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  1. #1
    Join Date
    Nov 2012
    Elkhart. Indiana
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    Antique Draft Root Beer Machine Question

    I have a 1965 Draft A & W Root Beer Machine (Made by Sinco in La Port Indiana) that I have used for 30 years. My service tech has passed away and no one in the Tri State area will work on it. It looks like a very simple beverage system with old parts. The system has two motors with procon pumps. One pump moves the root beer syrup and the second pump moves the water to a common output tube (containing root beer and water combined not carbonated yet). This tube leads to the input of the 48 oz carbonator tank that has a 3/4 inch hole for the probe (probe has two stainless steel rods one 2 5/8 inches long and the second rod is 4 inches long extending into the carbonator tank). Two wires leave the probe and go to a liquid level board that turns the two motors on and off. Before the service tech passed we used the last back up liquid level control board and he commented that he could not find anyone to rebuild the boards. Now the board is bad or the probe or maybe both. I don't want to use the old technology and would like to scrap the board and tank and go with a McCann Big Mac carbonator. I have talked to McCann and they are not sure the float system in the tank will work properly with root beer / water coming into the carbonator. They have only used water as the input and added syrup to the carbonated water thus getting root beer. The old timers have told me the reason A & W carbonated the root beer syrup and water at the same time was the secret to the great tasting root beer. Since we have done this for 30 years with a great deal of success .... I would like to continue this way. Has anyone updated old equipment like this?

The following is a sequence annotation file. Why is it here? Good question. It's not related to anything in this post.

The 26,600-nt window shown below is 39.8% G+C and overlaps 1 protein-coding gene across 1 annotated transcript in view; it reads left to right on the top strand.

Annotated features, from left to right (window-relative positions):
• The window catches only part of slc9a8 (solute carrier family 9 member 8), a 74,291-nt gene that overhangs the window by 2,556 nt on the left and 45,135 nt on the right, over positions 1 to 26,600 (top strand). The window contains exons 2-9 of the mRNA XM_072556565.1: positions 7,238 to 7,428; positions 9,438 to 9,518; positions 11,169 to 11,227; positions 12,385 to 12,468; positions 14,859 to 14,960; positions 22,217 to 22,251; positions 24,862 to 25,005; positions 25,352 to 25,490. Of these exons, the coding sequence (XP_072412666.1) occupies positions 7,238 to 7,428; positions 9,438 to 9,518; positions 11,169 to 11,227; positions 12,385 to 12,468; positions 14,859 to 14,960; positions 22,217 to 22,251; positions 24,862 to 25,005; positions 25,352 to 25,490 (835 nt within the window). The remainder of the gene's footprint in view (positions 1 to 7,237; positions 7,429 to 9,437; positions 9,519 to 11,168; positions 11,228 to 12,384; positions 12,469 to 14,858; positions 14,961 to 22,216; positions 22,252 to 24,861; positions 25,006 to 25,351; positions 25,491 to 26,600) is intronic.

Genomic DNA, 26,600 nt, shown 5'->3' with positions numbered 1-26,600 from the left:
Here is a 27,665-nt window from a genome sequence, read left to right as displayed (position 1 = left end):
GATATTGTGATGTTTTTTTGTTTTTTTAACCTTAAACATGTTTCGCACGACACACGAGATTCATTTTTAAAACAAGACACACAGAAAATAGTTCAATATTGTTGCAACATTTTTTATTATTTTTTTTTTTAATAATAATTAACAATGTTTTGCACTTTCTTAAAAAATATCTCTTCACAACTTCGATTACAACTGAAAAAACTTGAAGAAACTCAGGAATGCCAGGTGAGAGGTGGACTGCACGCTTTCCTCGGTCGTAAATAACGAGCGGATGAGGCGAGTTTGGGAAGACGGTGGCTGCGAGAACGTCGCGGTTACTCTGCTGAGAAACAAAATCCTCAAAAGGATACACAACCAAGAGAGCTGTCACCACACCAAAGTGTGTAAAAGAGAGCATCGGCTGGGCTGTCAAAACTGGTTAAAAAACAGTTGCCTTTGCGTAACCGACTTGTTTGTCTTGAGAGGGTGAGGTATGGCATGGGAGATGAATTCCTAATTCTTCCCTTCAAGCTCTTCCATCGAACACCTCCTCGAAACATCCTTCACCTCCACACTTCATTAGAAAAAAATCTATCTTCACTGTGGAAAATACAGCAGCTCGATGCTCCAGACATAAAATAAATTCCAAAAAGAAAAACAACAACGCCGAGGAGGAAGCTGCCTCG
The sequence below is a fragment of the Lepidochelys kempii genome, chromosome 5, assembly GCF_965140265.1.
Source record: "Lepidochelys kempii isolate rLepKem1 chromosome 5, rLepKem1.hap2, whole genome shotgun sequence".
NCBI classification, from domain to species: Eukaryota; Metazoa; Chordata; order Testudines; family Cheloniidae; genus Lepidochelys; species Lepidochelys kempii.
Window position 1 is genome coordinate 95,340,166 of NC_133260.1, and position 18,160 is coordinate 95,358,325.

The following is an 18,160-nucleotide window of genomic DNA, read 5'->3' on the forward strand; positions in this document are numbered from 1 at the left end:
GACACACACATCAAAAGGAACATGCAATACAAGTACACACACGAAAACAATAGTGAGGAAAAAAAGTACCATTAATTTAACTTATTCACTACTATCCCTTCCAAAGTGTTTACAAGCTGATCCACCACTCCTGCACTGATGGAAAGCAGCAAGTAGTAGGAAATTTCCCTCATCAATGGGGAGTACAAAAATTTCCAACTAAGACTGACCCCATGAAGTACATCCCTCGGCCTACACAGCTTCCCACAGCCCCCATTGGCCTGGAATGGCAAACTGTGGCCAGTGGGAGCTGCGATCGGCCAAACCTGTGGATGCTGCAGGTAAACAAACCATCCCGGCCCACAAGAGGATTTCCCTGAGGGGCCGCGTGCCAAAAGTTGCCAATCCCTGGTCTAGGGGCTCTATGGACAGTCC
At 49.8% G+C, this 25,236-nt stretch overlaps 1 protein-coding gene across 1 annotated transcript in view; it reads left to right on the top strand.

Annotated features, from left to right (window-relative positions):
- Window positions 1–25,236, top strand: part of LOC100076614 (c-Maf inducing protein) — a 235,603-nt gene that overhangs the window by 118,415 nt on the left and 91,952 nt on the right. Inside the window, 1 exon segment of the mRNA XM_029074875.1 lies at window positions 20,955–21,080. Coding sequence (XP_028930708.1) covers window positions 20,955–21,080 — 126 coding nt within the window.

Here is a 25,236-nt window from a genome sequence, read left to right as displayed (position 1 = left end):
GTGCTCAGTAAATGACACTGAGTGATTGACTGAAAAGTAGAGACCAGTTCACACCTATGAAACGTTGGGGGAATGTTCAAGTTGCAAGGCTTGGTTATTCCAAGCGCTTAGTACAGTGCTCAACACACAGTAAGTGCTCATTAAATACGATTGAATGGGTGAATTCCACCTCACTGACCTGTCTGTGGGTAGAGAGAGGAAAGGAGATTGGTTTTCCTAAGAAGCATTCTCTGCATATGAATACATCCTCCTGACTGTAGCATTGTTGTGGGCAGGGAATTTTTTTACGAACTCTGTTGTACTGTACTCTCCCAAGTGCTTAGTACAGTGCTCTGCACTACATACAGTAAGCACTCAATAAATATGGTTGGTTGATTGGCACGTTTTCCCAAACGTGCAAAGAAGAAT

2. #2
    Join Date
    Oct 2009
    Raleigh, NC
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    I wouldn't think carbonating the root beer with the water, or just the water first and mixing it with syrup after would have any effect on the taste of the final product. You should do a blind taste test!

    As to trying to using the McCann carbonator; All the modern McCann's that I have seen have a physical float with a magnet in the tank, and there is a reed switch inserted into a well through the center of the float. The switch assembly is not exposed to the inside of the tank. You can remove it without depressurizing the tank. Because of this, I can't imagine there being any problem with using it with syrup in the tank, since it is just a physical float that would be in contact with the syrup. I mean, I guess there is some chance that the syrup could gum up the float and physically jam it, but this should be impossible without the presence of air inside the tank, right?

    You might also see if you can get the control boards repaired on your old carbonator. They are pretty simple boards. If it works well when it works, you might save some money.

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